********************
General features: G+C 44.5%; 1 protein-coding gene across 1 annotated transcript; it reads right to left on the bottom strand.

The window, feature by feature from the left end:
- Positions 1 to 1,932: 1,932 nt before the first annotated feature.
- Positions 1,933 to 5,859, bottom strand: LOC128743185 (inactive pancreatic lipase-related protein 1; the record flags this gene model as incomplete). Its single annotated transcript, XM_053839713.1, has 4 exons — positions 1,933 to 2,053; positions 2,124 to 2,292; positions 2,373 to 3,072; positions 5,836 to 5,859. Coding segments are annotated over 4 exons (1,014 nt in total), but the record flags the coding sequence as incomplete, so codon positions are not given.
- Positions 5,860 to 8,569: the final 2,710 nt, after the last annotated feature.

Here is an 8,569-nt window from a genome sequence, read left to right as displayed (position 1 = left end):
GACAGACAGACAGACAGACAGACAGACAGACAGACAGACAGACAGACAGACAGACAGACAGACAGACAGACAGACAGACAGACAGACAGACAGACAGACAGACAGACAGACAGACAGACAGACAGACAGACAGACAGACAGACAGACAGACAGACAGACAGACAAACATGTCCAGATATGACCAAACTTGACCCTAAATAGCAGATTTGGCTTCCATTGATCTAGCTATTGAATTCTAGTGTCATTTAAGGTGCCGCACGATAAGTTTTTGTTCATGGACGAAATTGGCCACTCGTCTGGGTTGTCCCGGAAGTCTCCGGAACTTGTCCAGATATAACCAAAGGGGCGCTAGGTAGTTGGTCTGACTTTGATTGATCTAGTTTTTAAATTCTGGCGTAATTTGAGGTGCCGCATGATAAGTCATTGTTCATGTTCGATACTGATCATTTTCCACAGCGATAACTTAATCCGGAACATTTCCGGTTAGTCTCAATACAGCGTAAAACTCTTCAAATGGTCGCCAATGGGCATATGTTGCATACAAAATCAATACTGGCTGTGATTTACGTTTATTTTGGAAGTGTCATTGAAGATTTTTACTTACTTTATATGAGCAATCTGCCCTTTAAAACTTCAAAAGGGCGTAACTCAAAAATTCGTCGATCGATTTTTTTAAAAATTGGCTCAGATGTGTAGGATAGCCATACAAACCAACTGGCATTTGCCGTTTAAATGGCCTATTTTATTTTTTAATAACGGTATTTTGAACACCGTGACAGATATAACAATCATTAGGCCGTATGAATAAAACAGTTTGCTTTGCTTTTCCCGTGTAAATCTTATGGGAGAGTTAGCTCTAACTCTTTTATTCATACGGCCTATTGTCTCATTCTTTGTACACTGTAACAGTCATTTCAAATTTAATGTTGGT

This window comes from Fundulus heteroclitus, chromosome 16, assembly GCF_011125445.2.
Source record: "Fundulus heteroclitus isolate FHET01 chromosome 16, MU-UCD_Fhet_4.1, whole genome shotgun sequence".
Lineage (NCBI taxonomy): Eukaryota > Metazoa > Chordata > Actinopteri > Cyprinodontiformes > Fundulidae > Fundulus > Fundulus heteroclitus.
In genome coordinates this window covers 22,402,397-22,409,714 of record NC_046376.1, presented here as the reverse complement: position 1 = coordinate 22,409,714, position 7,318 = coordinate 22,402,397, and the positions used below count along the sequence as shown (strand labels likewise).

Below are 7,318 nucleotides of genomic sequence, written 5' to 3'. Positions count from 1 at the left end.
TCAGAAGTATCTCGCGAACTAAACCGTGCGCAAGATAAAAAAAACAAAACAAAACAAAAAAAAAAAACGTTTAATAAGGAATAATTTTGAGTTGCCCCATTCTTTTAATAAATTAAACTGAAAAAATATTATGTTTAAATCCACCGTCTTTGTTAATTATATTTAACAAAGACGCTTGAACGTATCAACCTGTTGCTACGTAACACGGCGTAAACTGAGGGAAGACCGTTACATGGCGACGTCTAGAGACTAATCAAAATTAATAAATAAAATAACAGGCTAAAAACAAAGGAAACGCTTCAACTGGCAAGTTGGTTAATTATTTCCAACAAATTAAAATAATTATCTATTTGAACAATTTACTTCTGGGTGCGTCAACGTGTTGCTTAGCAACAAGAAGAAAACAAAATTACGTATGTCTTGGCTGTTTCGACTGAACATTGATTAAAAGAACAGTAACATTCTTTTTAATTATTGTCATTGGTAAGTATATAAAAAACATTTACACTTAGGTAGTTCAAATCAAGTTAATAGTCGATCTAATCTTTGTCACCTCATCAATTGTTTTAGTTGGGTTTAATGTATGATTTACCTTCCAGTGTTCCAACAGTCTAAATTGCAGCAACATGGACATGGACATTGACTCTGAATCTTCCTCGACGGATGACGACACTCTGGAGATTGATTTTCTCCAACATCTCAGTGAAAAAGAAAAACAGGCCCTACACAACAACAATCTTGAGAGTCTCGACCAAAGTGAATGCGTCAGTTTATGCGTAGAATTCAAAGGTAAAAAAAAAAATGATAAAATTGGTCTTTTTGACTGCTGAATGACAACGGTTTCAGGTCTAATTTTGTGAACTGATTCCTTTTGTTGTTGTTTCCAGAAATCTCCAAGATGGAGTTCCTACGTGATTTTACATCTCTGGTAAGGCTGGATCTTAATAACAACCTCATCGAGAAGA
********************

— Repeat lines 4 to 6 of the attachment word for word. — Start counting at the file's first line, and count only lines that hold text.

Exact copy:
- Positions 1,933 to 5,859, bottom strand: LOC128743185 (inactive pancreatic lipase-related protein 1; the record flags this gene model as incomplete). Its single annotated transcript, XM_053839713.1, has 4 exons — positions 1,933 to 2,053; positions 2,124 to 2,292; positions 2,373 to 3,072; positions 5,836 to 5,859. Coding segments are annotated over 4 exons (1,014 nt in total), but the record flags the coding sequence as incomplete, so codon positions are not given.
- Positions 5,860 to 8,569: the final 2,710 nt, after the last annotated feature.

Here is an 8,569-nt window from a genome sequence, read left to right as displayed (position 1 = left end):